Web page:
Common Gym Lingo
The day has come. You’ve mentally prepared yourself to start going to the gym (better late than never, huh?). You’re feeling kinda nervous and apprehensive as you’ve never been before, and don’t want to make a fool of yourself in front of that expensive personal trainer you hired. You know you should swat up on the gym lingo common phrases, but you run out of time.
You know why physical fitness is important, but in the past, you’ve always hated places like the gym. They are so full of fitness freaks that look like they’ve got their s**t together! But have they? Anyhow, you’ve decided that today is going to be different. The start of a new fitness chapter in your life.
Gym Talk – Common Gym Lingo
As you step inside that intimidating gym full of exercise machines that seem to want to stretch your body in every angle, you start hearing the dreaded gym lingo. To a newbie, it sounds like a foreign language! And, to make matters worse, your instructor is speaking this mumbo jumbo language too!
Help to the rescue!!
Check out our Beginner’s Guide to ‘Common Gym Lingo’. Make sure to swat up on the terminology before you go. Voila! You now sound like one of those dedicated fitness freaks too!!
Gym Slang Meaning
Whether you are a gym newbie, or just fancy freshening up your terminology. This beginners guide will make sense of all that gym talk.
Get in the know!
Gym Words List
Terminology that you need to know:
1. What is a ‘rep’?
This term is often mixed up with ‘sets’ (below). The word ‘rep‘ stands for repetition. When someone says “do 12 reps”, they are asking you to repeat the specific exercise 12 times i.e. 12 x dumbbell squats.
2. What is a ‘set’?
It is common for the word ‘sets’ and ‘reps’ to get mixed up by gym newbies, because they are used so closely together in the fitness world. Don’t worry, it’s super easy to remember!
Basically, when someone says “do 3 sets of that exercise” they are simply asking you to repeat your total number of repetitions, 3 times.
Example of a Set:
If you did 15 x kettlebell squats, then took a 30 second rest, then did a further 15 x kettlebell squats, rested, then did another 15 kettlebell squats, that would be 3 sets of one exercise.
3. What is HiiT cardio?
HiiT stands for High Intensity Interval Training.
This form of exercise has become increasingly popular in recent years. Popularity has likely developed because HiiT workouts take far less time, than moderate workout sessions. They are also thought to burn fat faster, and get people fitter, faster.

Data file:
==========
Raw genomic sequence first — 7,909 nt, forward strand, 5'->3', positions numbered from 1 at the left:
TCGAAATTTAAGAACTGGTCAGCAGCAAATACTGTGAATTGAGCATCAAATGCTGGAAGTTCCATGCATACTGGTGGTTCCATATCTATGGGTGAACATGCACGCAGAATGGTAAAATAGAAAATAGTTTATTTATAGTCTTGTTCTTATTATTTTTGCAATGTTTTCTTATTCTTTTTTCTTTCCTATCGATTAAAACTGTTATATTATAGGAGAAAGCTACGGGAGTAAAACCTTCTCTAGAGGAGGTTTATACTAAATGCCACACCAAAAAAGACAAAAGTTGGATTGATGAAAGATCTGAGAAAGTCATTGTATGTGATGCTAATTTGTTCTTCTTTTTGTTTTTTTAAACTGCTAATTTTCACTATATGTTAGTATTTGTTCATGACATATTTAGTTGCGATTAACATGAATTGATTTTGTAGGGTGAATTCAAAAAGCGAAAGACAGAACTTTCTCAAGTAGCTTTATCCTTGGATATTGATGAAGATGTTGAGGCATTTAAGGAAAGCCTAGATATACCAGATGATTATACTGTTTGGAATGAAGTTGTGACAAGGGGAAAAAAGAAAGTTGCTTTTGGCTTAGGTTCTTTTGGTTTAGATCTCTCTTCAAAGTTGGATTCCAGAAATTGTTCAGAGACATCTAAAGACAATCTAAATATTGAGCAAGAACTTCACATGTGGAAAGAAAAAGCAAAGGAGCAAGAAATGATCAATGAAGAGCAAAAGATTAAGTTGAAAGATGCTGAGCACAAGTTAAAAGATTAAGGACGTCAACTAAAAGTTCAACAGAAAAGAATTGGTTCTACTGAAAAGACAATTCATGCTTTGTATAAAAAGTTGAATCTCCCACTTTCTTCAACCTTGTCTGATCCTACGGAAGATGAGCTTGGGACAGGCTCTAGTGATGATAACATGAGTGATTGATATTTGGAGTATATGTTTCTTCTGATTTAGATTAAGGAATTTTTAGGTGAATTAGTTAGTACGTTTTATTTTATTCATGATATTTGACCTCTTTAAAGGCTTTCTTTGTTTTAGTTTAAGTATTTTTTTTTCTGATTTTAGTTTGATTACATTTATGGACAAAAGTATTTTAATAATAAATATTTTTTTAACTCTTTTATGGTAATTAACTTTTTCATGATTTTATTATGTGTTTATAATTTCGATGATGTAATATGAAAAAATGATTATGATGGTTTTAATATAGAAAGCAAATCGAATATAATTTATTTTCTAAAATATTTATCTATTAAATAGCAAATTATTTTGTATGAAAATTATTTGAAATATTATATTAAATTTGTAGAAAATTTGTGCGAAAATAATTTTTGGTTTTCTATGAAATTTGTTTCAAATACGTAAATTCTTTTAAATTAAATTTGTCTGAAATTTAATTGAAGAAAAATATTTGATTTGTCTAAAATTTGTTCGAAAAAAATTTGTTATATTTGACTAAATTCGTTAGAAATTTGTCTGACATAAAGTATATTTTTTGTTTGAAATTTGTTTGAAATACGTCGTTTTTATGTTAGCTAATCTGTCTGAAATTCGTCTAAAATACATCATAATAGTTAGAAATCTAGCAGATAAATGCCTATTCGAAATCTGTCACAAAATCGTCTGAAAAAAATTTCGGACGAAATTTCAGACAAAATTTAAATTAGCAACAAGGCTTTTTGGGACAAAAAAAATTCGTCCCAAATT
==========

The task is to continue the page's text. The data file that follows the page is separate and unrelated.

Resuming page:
In a HiiT session, the individual is required to have short periods of intensive exercise, where they give their maximum effort and energy, and their heart level is raised. This is followed by a short rest period of approximately 30 seconds, before the next blast of high intensity workout starts.
Example of HiiT
An example of a HiiT exercise would be do as many burpees as you possibly can in 1 minute. Give this exercise your maximum effort. Rest for 30 seconds. Then do another 1 minute of burpees as quickly as you can. Rest for 30 seconds. Repeat. (Don’t forget to grab an exercise mat, to workout on first).
4. What Is Circuit Training?
Circuit training is defined by the Collins English Dictionary as “a type of physical training in which you do a series of different exercises, each for a few minutes“.
This form of training is very fast paced. The length of each exercise can vary from just 30 seconds, all the way up to 5 minutes. Users are not required to complete a certain number of reps, but instead to just do the exercise as many times as possible within the time slot given.
Benefits of circuit training are that it can be adapted to the individuals needs and abilities. For instance, if you are a newbie then you can lift lighter weights, or set your fitness deck on a lower setting.
Example of Circuit Training
Don’t forget to grab your exercise mat:
- Skipping Rope – 2 Minutes
- Push Ups: 1 Minute, using a Fitness Deck
- Bodyweight Sumo Squats: 1 Minute
- Dumbbell Rows, using fitness deck (Left Arm) – 30 Seconds
- Dumbbell Rows, using fitness deck (Right Arm) – 30 Seconds
- Walking Lunges: (Left Leg) – 30 Seconds
- Walking Lunges: (Right Leg) – 30 Seconds
- Step Up Jump: Using fitness deck – 1 Minute
5. What Is DOMS?
This lingo sounds more obscure, but isn’t as baffling as it looks!
DOMS stands for “Delayed Onset Muscle Soreness”. This is basically the muscle stiffness and discomfort that is sometimes felt by people after a workout. It usually occurs if they have pushed their body more than usual, or simply haven’t exercised in a while. Muscle soreness can develop a few hours after the exercise, but is common between 1-3 days after exercise.
Example of DOMS
Weightlifting: Have you been trying to develop bigger muscles? If so, it is likely that you have increased the weight of your dumbbells or kettlebells. Increasing your weights will place more strain on your muscles, initially. Depending upon the weight you picked, this may result in mild DOMS after the exercise is completed.
6. What Is BMI?
Otherwise known as Body Mass Index.
This is where a person’s body weight (in kilograms) is divided by their height (in meters), squared. The BMI figure achieved is used to establish if an individual’s weight is healthy, or not.
A really easy way to check your BMI is healthy, is to use a set of Kamtron Bluetooth Body Fat BMI Scales. These scales are amazing. They operate as a normal set of scales, and can also calculate your BMI within seconds. In addition, they also come with a useful mobile app to track your weight and body statistics.
7. What Are Free Weights?
If you hear people talking about “Free Weights“, they are simply referring to using workout equipment that is not connected to a machine or cable. When working with free weights, the resistance comes from a dumbbell, barbell, or any other free moving object.
Free weight exercises can be practised as part of home workouts, or gym workouts.